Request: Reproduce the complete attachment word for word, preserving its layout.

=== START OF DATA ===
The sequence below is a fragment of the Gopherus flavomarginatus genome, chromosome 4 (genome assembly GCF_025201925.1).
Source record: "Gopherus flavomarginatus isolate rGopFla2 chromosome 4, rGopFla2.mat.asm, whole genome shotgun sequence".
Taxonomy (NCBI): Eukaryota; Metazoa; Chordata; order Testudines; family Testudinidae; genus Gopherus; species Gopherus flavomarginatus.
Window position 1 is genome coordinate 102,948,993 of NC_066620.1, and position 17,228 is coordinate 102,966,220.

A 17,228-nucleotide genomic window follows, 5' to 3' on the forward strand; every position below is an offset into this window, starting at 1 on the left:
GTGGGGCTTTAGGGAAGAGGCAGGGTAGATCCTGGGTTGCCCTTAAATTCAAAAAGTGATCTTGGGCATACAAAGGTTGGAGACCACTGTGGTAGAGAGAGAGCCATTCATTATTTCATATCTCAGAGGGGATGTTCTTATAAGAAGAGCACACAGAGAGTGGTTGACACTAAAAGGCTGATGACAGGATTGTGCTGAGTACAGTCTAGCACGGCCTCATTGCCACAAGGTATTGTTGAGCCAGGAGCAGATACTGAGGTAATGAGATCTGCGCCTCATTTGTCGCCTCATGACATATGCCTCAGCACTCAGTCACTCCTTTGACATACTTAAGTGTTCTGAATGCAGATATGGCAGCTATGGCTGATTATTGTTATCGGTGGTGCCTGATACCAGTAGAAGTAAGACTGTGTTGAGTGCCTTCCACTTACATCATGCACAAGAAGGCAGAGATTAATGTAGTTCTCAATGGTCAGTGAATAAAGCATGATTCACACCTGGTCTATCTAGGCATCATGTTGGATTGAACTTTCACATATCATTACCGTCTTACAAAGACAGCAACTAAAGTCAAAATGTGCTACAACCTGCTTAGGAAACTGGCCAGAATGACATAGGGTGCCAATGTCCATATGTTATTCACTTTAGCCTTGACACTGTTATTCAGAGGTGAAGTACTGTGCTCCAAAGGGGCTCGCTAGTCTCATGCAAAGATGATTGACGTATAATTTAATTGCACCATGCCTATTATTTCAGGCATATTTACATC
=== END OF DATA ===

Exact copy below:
The sequence below is a fragment of the Gopherus flavomarginatus genome, chromosome 4 (genome assembly GCF_025201925.1).
Source record: "Gopherus flavomarginatus isolate rGopFla2 chromosome 4, rGopFla2.mat.asm, whole genome shotgun sequence".
Taxonomy (NCBI): Eukaryota; Metazoa; Chordata; order Testudines; family Testudinidae; genus Gopherus; species Gopherus flavomarginatus.
Window position 1 is genome coordinate 102,948,993 of NC_066620.1, and position 17,228 is coordinate 102,966,220.

A 17,228-nucleotide genomic window follows, 5' to 3' on the forward strand; every position below is an offset into this window, starting at 1 on the left:
GTGGGGCTTTAGGGAAGAGGCAGGGTAGATCCTGGGTTGCCCTTAAATTCAAAAAGTGATCTTGGGCATACAAAGGTTGGAGACCACTGTGGTAGAGAGAGAGCCATTCATTATTTCATATCTCAGAGGGGATGTTCTTATAAGAAGAGCACACAGAGAGTGGTTGACACTAAAAGGCTGATGACAGGATTGTGCTGAGTACAGTCTAGCACGGCCTCATTGCCACAAGGTATTGTTGAGCCAGGAGCAGATACTGAGGTAATGAGATCTGCGCCTCATTTGTCGCCTCATGACATATGCCTCAGCACTCAGTCACTCCTTTGACATACTTAAGTGTTCTGAATGCAGATATGGCAGCTATGGCTGATTATTGTTATCGGTGGTGCCTGATACCAGTAGAAGTAAGACTGTGTTGAGTGCCTTCCACTTACATCATGCACAAGAAGGCAGAGATTAATGTAGTTCTCAATGGTCAGTGAATAAAGCATGATTCACACCTGGTCTATCTAGGCATCATGTTGGATTGAACTTTCACATATCATTACCGTCTTACAAAGACAGCAACTAAAGTCAAAATGTGCTACAACCTGCTTAGGAAACTGGCCAGAATGACATAGGGTGCCAATGTCCATATGTTATTCACTTTAGCCTTGACACTGTTATTCAGAGGTGAAGTACTGTGCTCCAAAGGGGCTCGCTAGTCTCATGCAAAGATGATTGACGTATAATTTAATTGCACCATGCCTATTATTTCAGGCATATTTACATC